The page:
Haik Kocharian is from Armenia. He graduated from the Armenian Theater Academy in 1994 and moved to New York where he became a photojournalist.
Inspired by the dynamics of New York city, Kocharian developed his style over the next ten years, contrasting the relationship between a subject and his or her environment.
After graduating from Brooklyn College’s Photography and Film programs, he began working as a professional fine art photographer.
Kocharian has participated in numerous charity auctions, donating his photography to good causes, and has won a number of awards for his photos, including being a finalist in the Smithsonian Magazine Annual Photo Competition.
He currently lives and works in New York City. In addition to being a photographer, Kocharian is also a singer/songwriter and filmmaker.
His exhibit, A Single Moment, ran through the month of December at Appel Gallery, but Steve Appel, the gallery owner, will still show the photos if asked. The gallery is based on the idea that "Our life is nothing more than an accumulation of countless moments." Kocharian’s personal website attached at the bottom of this article also displays his photos. His short film "Charlie" was aired on PBS last July and his album "Heaven" was released in 2007, now available on iTunes.
I asked Kocharian about his life, his art, his equipment, and his plans for the future.
What was life like growing up in Armenia?
I grew up surrounded by artists from different backgrounds – sculptors, photographers, theater directors, actors and so on. So from a very early age I grew up in a world of art. It was wonderful. I have wonderful memories of my childhood, the early part of my youth, and teens. It was full of life and full of wonder. That period of my life has a lot to do with who I am now.
What is your regular equipment for shooting photography?
I shoot with a Canon 35mm. I print with Inkjet equipment on artists’ canvas paper.
Who is a photographer that you admire who has influenced you, and what kind of photography inspires you the most?
Photos that inspire me the most are ones that connect with something private within myself. I am inspired when I can relate to the image on a personal level, understand the story it tells, and the emotion it provokes. I am inspired by the image that speaks to me as friend or someone I trust and I’m interested in. I would probably be unable to single out one name simply because I have been inspired by so many artists in so many ways. My work is constantly influenced by the art that surrounds me, an ongoing discovery of self.
Some of your photos have people as your subjects. Are they people you know or do you go to different places and capture anonymous subjects in a specific moment?
It’s almost always anonymous subjects in a specific moment. Usually it revolves around the idea of some individual within an environment. As the title of the show reflects, it’s usually a fraction of a moment that tells a short story that I emotionally connect with. Occasionally, I mix that with a little bit more conventional photography when I do know the subject. Let’s say I am working on one particular project and one of the images catches that symbolic meaning or visual style that corresponds with the voice of my work. Then, I include it in in my portfolio.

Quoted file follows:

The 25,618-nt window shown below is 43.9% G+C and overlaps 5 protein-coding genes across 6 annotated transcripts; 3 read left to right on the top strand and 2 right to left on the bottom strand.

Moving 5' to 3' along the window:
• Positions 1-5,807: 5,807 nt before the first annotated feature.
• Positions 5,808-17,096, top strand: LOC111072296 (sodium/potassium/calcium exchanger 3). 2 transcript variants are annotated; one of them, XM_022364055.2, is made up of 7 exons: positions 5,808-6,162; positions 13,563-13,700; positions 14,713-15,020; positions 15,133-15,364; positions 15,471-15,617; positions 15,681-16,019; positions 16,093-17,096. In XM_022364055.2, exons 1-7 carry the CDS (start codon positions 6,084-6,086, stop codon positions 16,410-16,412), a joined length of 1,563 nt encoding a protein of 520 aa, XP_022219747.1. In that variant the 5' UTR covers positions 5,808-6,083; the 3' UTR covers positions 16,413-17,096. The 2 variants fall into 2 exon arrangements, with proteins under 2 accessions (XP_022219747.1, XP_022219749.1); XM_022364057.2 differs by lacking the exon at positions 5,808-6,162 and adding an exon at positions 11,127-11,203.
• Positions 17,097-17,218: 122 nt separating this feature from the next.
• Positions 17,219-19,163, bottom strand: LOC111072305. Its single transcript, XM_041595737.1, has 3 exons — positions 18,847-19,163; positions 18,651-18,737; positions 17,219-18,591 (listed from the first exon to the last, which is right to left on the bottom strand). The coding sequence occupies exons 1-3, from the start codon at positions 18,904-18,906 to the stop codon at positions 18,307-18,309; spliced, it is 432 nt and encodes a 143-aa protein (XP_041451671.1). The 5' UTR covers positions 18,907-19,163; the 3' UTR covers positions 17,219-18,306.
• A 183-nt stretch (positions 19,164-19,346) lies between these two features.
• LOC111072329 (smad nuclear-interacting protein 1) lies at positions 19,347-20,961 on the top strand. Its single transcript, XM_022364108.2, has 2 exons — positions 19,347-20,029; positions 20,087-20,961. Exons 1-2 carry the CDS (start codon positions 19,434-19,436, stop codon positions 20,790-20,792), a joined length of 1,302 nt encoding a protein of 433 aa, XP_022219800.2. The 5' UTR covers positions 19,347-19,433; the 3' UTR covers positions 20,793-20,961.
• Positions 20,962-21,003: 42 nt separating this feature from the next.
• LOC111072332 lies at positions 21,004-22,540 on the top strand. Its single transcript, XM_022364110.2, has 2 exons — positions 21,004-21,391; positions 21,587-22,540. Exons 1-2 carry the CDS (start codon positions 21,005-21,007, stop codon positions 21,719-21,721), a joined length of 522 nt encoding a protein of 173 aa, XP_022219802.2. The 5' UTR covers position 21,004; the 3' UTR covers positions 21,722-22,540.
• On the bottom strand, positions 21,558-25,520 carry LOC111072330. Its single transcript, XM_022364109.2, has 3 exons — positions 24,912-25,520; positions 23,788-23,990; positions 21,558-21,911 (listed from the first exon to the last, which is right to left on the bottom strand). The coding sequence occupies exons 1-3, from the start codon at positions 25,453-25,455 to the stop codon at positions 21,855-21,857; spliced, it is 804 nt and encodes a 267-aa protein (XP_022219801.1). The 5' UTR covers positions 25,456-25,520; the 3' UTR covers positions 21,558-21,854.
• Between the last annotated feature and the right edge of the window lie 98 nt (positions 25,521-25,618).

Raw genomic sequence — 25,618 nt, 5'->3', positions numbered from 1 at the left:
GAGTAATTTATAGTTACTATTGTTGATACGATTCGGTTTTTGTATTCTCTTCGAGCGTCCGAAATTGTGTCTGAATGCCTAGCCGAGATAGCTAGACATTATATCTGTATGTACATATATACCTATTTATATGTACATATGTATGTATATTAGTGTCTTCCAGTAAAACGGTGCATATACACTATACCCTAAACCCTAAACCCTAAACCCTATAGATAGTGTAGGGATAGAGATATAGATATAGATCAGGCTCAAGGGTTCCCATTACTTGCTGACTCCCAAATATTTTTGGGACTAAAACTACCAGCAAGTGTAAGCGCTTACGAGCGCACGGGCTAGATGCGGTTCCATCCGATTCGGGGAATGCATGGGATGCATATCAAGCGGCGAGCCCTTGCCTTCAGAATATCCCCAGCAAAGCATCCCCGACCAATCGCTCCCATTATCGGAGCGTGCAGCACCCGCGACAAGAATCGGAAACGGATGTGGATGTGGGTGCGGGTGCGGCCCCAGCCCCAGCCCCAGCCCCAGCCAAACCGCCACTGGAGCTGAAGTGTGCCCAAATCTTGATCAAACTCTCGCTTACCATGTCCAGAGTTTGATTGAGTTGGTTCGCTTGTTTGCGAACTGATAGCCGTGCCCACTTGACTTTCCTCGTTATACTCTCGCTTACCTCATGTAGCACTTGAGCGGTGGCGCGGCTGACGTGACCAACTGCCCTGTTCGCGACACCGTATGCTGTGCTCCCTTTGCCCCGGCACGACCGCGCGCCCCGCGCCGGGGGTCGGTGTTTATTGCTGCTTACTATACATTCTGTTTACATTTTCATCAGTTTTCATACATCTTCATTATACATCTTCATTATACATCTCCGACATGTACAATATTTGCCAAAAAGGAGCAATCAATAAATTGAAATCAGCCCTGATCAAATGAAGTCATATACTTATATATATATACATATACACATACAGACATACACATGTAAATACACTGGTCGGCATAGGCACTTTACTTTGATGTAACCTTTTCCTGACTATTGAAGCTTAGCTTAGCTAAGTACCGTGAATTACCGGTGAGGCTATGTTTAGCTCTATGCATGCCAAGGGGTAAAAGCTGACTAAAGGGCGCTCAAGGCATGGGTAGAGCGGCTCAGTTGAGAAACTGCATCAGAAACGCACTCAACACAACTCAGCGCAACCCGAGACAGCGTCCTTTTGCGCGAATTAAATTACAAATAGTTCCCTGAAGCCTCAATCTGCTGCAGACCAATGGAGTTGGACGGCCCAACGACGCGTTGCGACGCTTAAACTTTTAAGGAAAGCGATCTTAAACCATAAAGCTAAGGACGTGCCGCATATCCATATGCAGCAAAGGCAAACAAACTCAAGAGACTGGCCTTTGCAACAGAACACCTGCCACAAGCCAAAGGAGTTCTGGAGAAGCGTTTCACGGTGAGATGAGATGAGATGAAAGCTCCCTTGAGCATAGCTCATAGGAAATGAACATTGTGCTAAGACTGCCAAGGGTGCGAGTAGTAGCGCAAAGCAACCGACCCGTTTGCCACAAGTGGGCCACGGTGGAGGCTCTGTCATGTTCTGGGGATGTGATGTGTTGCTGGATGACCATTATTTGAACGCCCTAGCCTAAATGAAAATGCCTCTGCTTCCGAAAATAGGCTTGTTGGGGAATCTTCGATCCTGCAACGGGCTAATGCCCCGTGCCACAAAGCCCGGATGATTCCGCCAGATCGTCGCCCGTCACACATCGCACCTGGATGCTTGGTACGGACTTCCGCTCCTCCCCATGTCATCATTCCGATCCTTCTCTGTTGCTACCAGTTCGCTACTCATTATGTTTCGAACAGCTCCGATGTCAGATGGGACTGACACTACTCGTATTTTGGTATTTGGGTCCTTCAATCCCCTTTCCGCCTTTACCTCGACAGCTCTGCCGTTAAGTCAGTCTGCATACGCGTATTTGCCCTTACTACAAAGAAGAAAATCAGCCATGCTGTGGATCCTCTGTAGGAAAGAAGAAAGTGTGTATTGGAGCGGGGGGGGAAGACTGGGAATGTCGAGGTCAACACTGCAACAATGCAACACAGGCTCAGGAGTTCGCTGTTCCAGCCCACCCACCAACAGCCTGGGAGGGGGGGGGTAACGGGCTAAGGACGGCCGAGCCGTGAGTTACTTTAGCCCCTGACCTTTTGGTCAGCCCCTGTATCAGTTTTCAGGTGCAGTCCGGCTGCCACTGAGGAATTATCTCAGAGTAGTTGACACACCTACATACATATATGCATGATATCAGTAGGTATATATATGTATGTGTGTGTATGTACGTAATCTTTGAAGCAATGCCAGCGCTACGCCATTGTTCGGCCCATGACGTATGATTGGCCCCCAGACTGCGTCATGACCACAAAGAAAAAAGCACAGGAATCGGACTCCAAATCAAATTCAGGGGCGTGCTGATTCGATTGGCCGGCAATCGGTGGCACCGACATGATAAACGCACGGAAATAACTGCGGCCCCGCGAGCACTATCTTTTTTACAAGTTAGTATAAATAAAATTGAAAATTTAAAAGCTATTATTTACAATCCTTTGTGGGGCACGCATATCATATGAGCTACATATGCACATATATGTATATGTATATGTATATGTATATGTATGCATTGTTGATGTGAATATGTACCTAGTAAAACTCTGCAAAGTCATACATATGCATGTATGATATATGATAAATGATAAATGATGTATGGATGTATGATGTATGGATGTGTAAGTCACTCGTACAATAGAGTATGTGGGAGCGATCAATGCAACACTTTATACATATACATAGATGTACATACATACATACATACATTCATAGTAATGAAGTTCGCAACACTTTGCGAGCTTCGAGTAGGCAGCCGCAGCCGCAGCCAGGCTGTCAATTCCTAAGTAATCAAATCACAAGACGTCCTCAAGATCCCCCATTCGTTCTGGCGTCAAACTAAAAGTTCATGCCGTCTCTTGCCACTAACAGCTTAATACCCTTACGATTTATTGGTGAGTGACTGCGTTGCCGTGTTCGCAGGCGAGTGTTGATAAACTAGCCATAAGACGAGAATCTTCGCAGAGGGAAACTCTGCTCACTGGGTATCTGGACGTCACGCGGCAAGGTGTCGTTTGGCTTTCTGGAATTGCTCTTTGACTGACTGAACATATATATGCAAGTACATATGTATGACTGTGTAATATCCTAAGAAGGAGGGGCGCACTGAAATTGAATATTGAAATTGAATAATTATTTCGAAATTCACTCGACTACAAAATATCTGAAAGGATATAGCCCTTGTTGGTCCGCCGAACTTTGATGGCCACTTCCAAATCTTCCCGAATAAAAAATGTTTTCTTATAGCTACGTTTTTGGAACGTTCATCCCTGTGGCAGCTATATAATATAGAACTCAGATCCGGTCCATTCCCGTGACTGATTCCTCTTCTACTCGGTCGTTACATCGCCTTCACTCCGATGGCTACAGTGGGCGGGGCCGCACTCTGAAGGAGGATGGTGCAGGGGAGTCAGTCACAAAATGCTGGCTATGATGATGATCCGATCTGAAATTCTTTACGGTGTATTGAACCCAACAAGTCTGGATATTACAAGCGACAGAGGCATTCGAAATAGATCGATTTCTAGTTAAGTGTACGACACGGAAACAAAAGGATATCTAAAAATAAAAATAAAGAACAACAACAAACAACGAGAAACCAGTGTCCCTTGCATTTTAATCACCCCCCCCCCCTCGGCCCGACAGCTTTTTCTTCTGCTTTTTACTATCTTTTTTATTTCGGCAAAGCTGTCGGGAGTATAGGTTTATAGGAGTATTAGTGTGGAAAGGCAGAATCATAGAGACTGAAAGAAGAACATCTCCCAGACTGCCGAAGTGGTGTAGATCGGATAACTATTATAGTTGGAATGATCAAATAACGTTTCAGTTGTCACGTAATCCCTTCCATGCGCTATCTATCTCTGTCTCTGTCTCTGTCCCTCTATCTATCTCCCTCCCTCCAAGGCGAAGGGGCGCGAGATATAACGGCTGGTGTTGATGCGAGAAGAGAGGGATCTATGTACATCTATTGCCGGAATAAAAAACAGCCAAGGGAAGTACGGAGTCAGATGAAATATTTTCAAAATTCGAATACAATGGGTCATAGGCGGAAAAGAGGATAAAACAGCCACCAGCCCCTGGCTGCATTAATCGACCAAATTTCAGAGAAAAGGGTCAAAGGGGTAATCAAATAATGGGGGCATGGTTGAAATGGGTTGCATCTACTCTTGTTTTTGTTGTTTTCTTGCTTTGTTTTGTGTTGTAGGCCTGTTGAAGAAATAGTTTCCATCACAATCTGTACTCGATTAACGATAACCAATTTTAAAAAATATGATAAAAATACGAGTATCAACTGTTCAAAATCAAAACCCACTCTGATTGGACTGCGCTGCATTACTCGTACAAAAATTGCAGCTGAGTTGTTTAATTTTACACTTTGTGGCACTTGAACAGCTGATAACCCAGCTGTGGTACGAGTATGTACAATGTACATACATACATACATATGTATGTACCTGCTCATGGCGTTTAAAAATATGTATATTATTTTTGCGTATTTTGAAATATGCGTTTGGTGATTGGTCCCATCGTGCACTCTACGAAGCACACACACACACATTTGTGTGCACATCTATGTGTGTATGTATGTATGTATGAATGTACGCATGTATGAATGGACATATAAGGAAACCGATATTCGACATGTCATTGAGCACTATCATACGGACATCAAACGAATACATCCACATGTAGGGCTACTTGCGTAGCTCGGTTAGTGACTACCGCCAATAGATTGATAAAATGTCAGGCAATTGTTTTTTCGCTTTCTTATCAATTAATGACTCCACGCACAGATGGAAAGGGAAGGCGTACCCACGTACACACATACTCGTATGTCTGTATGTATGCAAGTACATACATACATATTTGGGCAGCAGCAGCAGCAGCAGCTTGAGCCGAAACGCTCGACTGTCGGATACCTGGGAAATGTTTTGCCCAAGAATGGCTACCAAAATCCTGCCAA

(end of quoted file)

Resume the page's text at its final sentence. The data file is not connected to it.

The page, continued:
I also noticed that some of your photographs have some elements of nature – rain or fog, or a body of water. Are you inspired by nature as well?
Absolutely. I believe that in general my work is the relationship of the individual, a human being, and the surrounding nature – whether it be an ocean, a forest, a foggy environment, the snow, or an urban environment. All of it for me, if you can put it in the context of nature, makes it a relationship between a person and environment. I am fascinated with the beauty in nature, and the transformation that nature brings, such as fog, snow, and rain. Water, of course, is a very dynamic visual attribute to the photography. So yes, environment and nature are very much a part of my photography.
After you’ve taken the photograph, before you’ve printed it do you process your photo at all?
I only apply very limited, conventional photographic applications such as contrast or exposure, or dodging or burning, but there are no additional effects. What you actually see is just the one shot. Just a single image.
What are your plans for the future?
Currently, I am working on the exhibition of the working knowledge of the self. This show has been photographed entirely in India. It is a trilogy. It revolves around the subject of searching for a person, revealing him or herself in the quest for better knowledge of themselves, and an ideal birth or death. Currently the images have been shot, and my editor and I are now working on the final stages. We are hoping to have an exhibition in New York City this year.
Was this your first exhibition in Sacramento? Have you ever been to Sacramento?
It was my first show in Sacramento. I unfortunately have not been to Sacramento, but I am looking forward to visiting.
How did you come into contact with the Appel Gallery?
I wanted to have some representation in California, and I did some research looking in to the galleries that are listed on the web, and some I felt were inappropriate for the kind of work that I’m doing. When I saw Appel gallery, I really liked the artists that are represented. You get a sense looking at the website the type of gallery it is. I contacted him, and he liked what I’m doing, and the rest is history. We had our show.